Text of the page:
Consumers Pick Up the Pace on Credit Card Charging
Mar 14th, 2012 @ 7:49 PM by Amber Nelson
American consumers are turning back to credit cards in full force, according to new data from credit card comparison website CardHub, indicating that there never truly was a downward trend in credit card spending.
The website says that during 2011, consumers charged $48 billion in new credit card debt. That is 424 percent more than 2010 charges and 577 percent more than 2009 totals. That number is made up of $4 billion in total outstanding credit as well as $44.2 billion in consumer credit card defaults.
“Looking back two years, with the exception of a single quarter, U.S. consumer debt management has consistently worsened,” the report said, as quoted in the Chicago Tribune. “First-quarter pay-downs have become less significant and the amount of new debt added in each subsequent quarter has grown compared to its respective counterparts in the previous two years.”
It is important to note that much of the decline in credit card debt during the two previous years was due to card issuers writing off seriously delinquent debts they didn’t believe would be repaid.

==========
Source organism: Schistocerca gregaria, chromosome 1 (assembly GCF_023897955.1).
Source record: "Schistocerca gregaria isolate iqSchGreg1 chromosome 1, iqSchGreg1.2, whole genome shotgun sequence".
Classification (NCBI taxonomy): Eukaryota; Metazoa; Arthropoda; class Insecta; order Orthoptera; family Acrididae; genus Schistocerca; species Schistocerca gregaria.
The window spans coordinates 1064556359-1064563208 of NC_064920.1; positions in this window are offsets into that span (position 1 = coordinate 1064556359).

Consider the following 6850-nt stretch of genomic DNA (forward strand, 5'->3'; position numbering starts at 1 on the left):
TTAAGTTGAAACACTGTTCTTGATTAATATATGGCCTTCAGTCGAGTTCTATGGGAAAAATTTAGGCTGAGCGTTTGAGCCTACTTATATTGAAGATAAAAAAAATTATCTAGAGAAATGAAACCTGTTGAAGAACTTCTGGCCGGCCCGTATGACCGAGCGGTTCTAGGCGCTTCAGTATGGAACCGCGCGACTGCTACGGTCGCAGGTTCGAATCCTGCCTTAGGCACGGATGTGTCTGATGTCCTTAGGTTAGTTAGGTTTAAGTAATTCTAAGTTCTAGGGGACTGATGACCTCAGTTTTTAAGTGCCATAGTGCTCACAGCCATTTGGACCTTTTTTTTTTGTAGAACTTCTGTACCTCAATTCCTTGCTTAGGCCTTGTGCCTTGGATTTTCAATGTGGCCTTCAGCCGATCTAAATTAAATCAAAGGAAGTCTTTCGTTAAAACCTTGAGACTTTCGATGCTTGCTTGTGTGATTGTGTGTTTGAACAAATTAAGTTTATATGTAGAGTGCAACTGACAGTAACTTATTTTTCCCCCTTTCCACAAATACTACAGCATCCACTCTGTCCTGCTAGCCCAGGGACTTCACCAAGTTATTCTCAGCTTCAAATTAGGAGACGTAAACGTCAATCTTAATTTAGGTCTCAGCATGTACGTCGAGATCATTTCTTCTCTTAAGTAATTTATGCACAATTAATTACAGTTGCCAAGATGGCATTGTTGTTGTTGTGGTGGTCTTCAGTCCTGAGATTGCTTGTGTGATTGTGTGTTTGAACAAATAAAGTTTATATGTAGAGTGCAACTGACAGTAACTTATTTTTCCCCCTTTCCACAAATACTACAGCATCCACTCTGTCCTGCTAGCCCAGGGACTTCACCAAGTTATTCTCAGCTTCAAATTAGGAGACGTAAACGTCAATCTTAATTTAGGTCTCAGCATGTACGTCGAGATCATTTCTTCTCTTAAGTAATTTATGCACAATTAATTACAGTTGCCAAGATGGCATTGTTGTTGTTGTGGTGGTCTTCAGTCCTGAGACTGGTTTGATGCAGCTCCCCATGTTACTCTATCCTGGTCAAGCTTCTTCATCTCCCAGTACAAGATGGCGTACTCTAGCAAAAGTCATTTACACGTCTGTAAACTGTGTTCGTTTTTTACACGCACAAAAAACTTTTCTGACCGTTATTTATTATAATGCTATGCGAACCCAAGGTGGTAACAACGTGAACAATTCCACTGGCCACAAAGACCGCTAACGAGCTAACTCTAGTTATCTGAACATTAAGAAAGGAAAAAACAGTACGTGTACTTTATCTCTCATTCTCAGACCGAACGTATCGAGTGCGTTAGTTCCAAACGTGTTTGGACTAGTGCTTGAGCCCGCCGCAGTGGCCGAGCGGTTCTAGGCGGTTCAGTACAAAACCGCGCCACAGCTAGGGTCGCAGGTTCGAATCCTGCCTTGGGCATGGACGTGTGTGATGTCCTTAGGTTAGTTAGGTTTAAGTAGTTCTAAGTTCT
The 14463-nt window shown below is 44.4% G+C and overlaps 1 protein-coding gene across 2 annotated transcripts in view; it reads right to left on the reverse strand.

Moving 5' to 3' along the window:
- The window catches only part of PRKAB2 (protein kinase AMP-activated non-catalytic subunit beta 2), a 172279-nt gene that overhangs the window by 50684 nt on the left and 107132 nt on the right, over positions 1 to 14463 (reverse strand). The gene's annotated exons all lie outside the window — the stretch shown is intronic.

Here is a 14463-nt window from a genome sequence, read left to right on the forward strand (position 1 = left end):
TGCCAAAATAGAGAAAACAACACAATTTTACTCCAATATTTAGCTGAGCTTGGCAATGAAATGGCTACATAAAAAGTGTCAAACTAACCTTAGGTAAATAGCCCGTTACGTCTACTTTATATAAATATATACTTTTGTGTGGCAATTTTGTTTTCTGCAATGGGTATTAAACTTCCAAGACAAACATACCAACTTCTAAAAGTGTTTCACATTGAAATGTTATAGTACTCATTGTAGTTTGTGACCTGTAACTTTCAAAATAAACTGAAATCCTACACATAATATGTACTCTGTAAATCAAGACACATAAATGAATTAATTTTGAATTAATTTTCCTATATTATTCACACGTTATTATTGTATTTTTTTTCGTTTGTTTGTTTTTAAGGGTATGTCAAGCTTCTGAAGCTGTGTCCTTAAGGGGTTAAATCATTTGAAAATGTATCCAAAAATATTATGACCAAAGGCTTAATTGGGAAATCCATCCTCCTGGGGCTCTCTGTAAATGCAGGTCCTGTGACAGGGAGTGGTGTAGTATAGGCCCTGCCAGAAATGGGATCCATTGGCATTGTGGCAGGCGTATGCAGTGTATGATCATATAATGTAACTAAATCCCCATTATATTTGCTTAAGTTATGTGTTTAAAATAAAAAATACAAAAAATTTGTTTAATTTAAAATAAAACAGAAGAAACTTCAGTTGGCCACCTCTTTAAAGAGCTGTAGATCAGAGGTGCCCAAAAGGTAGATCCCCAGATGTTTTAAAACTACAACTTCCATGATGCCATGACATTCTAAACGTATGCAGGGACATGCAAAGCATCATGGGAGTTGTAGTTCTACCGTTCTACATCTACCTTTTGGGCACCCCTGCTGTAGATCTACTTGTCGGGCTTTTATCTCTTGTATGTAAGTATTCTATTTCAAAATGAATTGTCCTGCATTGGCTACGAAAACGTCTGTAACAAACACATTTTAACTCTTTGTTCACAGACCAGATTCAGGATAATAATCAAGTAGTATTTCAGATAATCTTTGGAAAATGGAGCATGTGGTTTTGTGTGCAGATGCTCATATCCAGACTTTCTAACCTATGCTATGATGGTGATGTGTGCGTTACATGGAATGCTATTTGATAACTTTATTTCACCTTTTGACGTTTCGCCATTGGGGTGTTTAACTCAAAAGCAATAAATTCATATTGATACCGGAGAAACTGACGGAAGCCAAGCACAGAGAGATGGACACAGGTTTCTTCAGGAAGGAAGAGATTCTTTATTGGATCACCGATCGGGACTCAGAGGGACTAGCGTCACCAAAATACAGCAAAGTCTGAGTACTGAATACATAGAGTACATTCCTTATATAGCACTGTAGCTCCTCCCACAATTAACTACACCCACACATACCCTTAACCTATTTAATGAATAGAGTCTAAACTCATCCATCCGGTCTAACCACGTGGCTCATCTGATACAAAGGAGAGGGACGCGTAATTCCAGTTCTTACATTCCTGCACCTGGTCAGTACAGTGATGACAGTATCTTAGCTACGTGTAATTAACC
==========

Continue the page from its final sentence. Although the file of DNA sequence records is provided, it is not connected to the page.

“Card issuers were very aggressive in writing off bad debt in 2009 and 2010,” said Greg McBride, senior financial analyst at Bankrate.com. “That’s why over the last year or so they’ve been out actively seeking to grow their business.”
And a large portion of the new spending may be a result of Americans being attractive to lucrative credit card rewards, not necessarily just to consumers who cannot afford their monthly expenses.
“There’s a lot of competition on rewards credit cards to attract big spending consumers,” said McBride. “These are consumers that by and large pay their balances in full every month, so people are spending a lot more on credit cards, but it doesn’t necessarily mean they are carrying bigger balances or accumulating more debt.”
Amber Nelson is a seasoned mortgage industry writer and a regular contributor to Loan.com and Mortgage101.com.